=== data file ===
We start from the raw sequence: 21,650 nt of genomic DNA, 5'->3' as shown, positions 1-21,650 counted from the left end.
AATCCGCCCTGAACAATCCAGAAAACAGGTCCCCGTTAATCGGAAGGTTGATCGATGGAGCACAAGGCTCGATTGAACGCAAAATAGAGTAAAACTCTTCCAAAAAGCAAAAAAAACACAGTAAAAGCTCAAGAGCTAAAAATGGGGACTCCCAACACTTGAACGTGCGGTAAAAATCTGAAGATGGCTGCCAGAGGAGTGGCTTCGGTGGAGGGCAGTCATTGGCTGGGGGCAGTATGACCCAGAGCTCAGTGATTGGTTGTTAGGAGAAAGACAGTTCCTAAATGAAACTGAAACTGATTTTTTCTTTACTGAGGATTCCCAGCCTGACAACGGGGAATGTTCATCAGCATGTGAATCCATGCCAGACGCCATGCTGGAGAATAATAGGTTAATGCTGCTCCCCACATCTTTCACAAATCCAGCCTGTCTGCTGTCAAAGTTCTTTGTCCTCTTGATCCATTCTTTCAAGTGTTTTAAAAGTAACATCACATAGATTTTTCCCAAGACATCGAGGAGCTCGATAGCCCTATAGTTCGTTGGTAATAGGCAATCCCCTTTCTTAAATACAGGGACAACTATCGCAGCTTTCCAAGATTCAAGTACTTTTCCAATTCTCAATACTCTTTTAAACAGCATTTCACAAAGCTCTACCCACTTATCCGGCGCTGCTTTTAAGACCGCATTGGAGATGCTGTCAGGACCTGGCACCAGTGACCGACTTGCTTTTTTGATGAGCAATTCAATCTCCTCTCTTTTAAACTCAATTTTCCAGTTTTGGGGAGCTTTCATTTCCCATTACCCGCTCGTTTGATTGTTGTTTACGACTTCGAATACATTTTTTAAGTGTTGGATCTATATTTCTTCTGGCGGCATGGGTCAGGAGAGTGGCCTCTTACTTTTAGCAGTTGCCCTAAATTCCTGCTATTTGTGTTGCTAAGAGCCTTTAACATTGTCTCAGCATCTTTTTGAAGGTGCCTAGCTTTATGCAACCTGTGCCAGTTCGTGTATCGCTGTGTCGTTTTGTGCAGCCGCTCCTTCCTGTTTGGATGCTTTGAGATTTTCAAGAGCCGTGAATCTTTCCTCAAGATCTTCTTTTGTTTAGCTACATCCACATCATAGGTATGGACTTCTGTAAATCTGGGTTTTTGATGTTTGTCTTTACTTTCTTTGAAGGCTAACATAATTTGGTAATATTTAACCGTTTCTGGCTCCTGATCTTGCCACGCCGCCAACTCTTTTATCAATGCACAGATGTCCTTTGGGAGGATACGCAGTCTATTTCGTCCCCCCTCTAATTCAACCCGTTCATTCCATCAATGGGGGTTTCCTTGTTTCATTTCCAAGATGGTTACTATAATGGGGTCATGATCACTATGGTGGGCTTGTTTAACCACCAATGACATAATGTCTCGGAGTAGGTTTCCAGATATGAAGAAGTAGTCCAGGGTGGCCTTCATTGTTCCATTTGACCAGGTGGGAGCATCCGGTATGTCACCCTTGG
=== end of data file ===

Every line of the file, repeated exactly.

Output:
We start from the raw sequence: 21,650 nt of genomic DNA, 5'->3' as shown, positions 1-21,650 counted from the left end.
AATCCGCCCTGAACAATCCAGAAAACAGGTCCCCGTTAATCGGAAGGTTGATCGATGGAGCACAAGGCTCGATTGAACGCAAAATAGAGTAAAACTCTTCCAAAAAGCAAAAAAAACACAGTAAAAGCTCAAGAGCTAAAAATGGGGACTCCCAACACTTGAACGTGCGGTAAAAATCTGAAGATGGCTGCCAGAGGAGTGGCTTCGGTGGAGGGCAGTCATTGGCTGGGGGCAGTATGACCCAGAGCTCAGTGATTGGTTGTTAGGAGAAAGACAGTTCCTAAATGAAACTGAAACTGATTTTTTCTTTACTGAGGATTCCCAGCCTGACAACGGGGAATGTTCATCAGCATGTGAATCCATGCCAGACGCCATGCTGGAGAATAATAGGTTAATGCTGCTCCCCACATCTTTCACAAATCCAGCCTGTCTGCTGTCAAAGTTCTTTGTCCTCTTGATCCATTCTTTCAAGTGTTTTAAAAGTAACATCACATAGATTTTTCCCAAGACATCGAGGAGCTCGATAGCCCTATAGTTCGTTGGTAATAGGCAATCCCCTTTCTTAAATACAGGGACAACTATCGCAGCTTTCCAAGATTCAAGTACTTTTCCAATTCTCAATACTCTTTTAAACAGCATTTCACAAAGCTCTACCCACTTATCCGGCGCTGCTTTTAAGACCGCATTGGAGATGCTGTCAGGACCTGGCACCAGTGACCGACTTGCTTTTTTGATGAGCAATTCAATCTCCTCTCTTTTAAACTCAATTTTCCAGTTTTGGGGAGCTTTCATTTCCCATTACCCGCTCGTTTGATTGTTGTTTACGACTTCGAATACATTTTTTAAGTGTTGGATCTATATTTCTTCTGGCGGCATGGGTCAGGAGAGTGGCCTCTTACTTTTAGCAGTTGCCCTAAATTCCTGCTATTTGTGTTGCTAAGAGCCTTTAACATTGTCTCAGCATCTTTTTGAAGGTGCCTAGCTTTATGCAACCTGTGCCAGTTCGTGTATCGCTGTGTCGTTTTGTGCAGCCGCTCCTTCCTGTTTGGATGCTTTGAGATTTTCAAGAGCCGTGAATCTTTCCTCAAGATCTTCTTTTGTTTAGCTACATCCACATCATAGGTATGGACTTCTGTAAATCTGGGTTTTTGATGTTTGTCTTTACTTTCTTTGAAGGCTAACATAATTTGGTAATATTTAACCGTTTCTGGCTCCTGATCTTGCCACGCCGCCAACTCTTTTATCAATGCACAGATGTCCTTTGGGAGGATACGCAGTCTATTTCGTCCCCCCTCTAATTCAACCCGTTCATTCCATCAATGGGGGTTTCCTTGTTTCATTTCCAAGATGGTTACTATAATGGGGTCATGATCACTATGGTGGGCTTGTTTAACCACCAATGACATAATGTCTCGGAGTAGGTTTCCAGATATGAAGAAGTAGTCCAGGGTGGCCTTCATTGTTCCATTTGACCAGGTGGGAGCATCCGGTATGTCACCCTTGG